Should Investors Worry About Korean ETFs In 2017?

by: Zacks Funds

North Korean leader Kim Jong Un stated recently that the country was close to testing an intercontinental ballistic missile. In response, U.S. President-elect Donald Trump took to Twitter and stated that "North Korea just stated that it is in the final stages of developing a nuclear weapon capable of reaching parts of the U.S. It won't happen!" Meanwhile several experts are also of the opinion that North Korea is years away from being able to deliver a nuclear warhead to the U.S.

However, considering that North Korea did perform two nuclear tests in 2016, these threats cannot be disregarded. Many believe that the Obama administration's policy of "strategic patience" led to the rapid development of North Korea's arsenal and acceleration of its nuclear and ballistic missile program. North Korea's missile power stands to hamper global peace and stability with South Korea at the risk of being the worst hit.

South Korean Economy to Take a Hit

Despite being Asia's fourth-largest economy, South Korea continues to face a number of headwinds that mar its growth prospects. The country's fading industrial competitiveness, slowing corporate earnings and poor shareholder returns have weighed on the markets for quite some time now.

In December, the South Korean government lowered its GDP forecast for 2017 owing to weak domestic demand and unimpressive job growth. It now expects the economy to grow 2.6% next year, much below its previous projection of 3% and Bank of Korea's expectation of 2.8%.

Meanwhile, North Korea's military aggressiveness is sure to heighten the tension between the countries, as attempts to improve dialogue are expected to die down along their heavily fortified borders.

North Korea's rising arsenal power would intensify the geopolitical risks in the region, which does not bode well for global investors. Most of the South Korea-focused ETFs plunged following North Korea's nuclear test in September. These are expected to be in focus in the following trading sessions as well.

ETFs in Focus

iShares MSCI South Korea Capped ETF (NYSEARCA:EWY) - The fund tracks the MSCI Korea 25/50 Index and has a holding of 109 stocks. The fund's expense ratio is 0.62% while its dividend yield is 1.21%. EWY has managed to draw $2.8 billion in assets under management (AUM).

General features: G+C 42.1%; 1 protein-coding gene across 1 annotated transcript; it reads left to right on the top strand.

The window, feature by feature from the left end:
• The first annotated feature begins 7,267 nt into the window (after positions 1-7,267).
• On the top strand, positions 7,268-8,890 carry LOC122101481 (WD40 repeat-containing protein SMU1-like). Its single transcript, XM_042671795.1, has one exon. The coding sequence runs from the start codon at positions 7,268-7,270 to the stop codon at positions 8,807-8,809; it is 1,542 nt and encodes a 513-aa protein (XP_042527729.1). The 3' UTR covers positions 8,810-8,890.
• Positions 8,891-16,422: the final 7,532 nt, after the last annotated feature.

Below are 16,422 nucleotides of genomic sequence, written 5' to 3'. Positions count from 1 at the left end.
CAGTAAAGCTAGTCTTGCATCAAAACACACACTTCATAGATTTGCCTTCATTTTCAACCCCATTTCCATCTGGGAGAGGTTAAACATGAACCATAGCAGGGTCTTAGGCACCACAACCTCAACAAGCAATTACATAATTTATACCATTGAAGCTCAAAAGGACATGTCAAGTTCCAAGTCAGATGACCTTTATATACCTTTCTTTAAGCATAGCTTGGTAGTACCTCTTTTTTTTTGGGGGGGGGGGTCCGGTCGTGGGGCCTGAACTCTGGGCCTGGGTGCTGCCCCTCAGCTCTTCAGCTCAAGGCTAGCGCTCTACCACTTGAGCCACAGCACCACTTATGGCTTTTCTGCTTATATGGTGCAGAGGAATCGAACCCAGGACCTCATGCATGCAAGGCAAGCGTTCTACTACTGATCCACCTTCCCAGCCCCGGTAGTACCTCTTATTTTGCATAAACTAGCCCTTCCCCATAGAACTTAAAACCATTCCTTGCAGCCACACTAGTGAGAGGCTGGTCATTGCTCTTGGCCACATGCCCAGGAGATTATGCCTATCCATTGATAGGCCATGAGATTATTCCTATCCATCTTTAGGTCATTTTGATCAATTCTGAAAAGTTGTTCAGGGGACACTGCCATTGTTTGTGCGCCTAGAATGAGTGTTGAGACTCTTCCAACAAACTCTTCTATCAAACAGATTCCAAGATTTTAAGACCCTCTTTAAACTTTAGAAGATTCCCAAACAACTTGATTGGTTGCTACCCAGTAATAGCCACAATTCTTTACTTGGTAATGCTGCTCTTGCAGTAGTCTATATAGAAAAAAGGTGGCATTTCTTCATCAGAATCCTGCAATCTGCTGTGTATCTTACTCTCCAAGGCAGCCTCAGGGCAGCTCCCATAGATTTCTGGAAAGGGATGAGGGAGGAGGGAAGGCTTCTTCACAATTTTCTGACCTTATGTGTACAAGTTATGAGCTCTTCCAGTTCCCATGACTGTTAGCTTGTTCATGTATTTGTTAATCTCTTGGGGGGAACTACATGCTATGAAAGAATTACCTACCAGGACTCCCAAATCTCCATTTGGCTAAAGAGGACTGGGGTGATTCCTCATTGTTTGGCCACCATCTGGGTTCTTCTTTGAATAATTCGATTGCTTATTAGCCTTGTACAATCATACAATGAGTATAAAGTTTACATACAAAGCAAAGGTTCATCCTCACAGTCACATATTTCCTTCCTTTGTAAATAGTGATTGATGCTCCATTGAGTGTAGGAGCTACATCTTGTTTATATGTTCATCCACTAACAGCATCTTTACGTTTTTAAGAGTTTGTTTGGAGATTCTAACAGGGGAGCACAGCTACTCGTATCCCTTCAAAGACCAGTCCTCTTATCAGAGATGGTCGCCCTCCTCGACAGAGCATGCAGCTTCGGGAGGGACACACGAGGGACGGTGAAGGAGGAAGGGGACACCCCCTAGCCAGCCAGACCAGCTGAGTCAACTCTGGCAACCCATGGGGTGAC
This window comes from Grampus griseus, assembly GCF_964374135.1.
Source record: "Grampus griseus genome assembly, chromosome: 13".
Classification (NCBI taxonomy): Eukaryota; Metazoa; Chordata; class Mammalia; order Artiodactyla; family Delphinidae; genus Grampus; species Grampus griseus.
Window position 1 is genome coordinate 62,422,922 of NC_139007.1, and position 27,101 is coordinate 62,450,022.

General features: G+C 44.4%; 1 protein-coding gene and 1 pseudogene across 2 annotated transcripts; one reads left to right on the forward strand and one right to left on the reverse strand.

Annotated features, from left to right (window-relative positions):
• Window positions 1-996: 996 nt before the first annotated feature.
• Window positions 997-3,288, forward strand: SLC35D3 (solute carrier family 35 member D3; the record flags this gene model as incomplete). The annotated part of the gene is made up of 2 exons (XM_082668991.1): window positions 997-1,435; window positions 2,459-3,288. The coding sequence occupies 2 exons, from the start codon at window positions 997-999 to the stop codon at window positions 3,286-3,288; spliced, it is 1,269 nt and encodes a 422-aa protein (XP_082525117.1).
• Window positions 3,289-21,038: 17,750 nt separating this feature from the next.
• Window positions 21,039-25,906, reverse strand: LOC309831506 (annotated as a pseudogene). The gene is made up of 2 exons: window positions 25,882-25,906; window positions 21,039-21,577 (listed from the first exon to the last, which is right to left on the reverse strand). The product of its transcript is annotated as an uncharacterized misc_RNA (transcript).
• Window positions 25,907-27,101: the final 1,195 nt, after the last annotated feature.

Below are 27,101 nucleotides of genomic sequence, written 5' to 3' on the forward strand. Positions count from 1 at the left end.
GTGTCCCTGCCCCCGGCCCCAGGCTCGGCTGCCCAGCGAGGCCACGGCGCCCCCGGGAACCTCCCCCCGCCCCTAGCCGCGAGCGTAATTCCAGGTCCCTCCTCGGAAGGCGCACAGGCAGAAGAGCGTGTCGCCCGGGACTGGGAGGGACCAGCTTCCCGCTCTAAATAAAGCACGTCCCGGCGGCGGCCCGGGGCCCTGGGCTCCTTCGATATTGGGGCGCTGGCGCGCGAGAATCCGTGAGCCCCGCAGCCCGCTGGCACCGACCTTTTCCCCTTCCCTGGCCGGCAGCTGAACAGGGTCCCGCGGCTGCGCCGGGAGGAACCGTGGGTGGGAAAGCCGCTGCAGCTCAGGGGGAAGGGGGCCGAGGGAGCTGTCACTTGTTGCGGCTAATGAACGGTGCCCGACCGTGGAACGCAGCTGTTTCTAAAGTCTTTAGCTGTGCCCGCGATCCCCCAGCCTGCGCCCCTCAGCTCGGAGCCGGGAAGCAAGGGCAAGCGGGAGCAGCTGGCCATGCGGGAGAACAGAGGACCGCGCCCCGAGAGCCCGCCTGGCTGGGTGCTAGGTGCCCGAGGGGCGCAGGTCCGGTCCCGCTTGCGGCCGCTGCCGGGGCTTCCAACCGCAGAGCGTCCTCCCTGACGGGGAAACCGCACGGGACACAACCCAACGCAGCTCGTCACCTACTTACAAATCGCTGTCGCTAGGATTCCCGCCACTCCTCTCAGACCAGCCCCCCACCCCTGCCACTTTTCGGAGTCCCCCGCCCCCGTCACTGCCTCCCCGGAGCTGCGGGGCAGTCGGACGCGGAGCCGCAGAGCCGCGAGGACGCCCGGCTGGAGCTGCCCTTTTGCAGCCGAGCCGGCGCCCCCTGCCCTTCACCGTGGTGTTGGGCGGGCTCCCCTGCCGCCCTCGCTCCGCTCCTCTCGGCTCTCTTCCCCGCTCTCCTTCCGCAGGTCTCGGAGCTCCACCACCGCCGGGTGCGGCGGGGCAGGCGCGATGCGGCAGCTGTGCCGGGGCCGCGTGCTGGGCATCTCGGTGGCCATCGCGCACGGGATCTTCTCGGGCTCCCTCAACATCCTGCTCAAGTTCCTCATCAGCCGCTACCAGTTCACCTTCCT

Direxion Daily South Korea Bull 3X Shares ETF (NYSEARCA:KORU) - The fund seeks to deliver 300% of the performance of the MSCI Korea 25-50 Index. The fund's expense ratio is 0.95%. KORU has managed to pull in $3.6 million in AUM.

WisdomTree Korea Hedged Equity Fund (NASDAQ:DXKW) - The fund tracks the WisdomTree Korea Hedged Equity Index. The fund's expense ratio is 0.58%. DXKW has managed to rake in $9.9 million in AUM.

Deutsche X-trackers MSCI South Korea Hedged Equity ETF (NYSEARCA:DBKO) - The fund tracks the MSCI Korea 25/50 US Dollar Hedged Index and has 107 stocks. The fund's expense ratio is 0.58%. DBKO has managed to attract $29.6 million in AUM.

Meanwhile, North Korea's cyber-attacks have become more advanced and frequent. Reportedly, the country was behind the hacking of Sony Pictures in 2014 and the breach of South Korean civilian and military institutions that reportedly involved obtaining blueprints for components of the U.S.-made F-15 fighter jet.

Such data breaches drive the need for cyber safety measures, thereby increasing demand for the services offered by security companies. Increased demand for security-related products act as tailwinds for ETFs like the PureFunds ISE Cyber Security ETF (NYSEARCA:HACK) and the First Trust NASDAQ Cybersecurity ETF (NASDAQ:CIBR).

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